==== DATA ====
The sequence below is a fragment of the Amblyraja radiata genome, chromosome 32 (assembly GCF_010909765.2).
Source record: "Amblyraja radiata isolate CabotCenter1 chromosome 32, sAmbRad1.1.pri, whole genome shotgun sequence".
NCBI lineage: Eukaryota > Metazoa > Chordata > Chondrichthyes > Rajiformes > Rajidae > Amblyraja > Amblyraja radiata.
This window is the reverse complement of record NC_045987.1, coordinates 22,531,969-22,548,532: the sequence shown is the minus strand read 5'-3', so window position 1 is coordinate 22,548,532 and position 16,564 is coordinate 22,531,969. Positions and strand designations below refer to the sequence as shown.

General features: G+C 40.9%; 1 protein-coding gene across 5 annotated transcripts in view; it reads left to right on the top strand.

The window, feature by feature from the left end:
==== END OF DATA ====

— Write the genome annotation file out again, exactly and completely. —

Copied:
The sequence below is a fragment of the Amblyraja radiata genome, chromosome 32 (assembly GCF_010909765.2).
Source record: "Amblyraja radiata isolate CabotCenter1 chromosome 32, sAmbRad1.1.pri, whole genome shotgun sequence".
NCBI lineage: Eukaryota > Metazoa > Chordata > Chondrichthyes > Rajiformes > Rajidae > Amblyraja > Amblyraja radiata.
This window is the reverse complement of record NC_045987.1, coordinates 22,531,969-22,548,532: the sequence shown is the minus strand read 5'-3', so window position 1 is coordinate 22,548,532 and position 16,564 is coordinate 22,531,969. Positions and strand designations below refer to the sequence as shown.

General features: G+C 40.9%; 1 protein-coding gene across 5 annotated transcripts in view; it reads left to right on the top strand.

The window, feature by feature from the left end: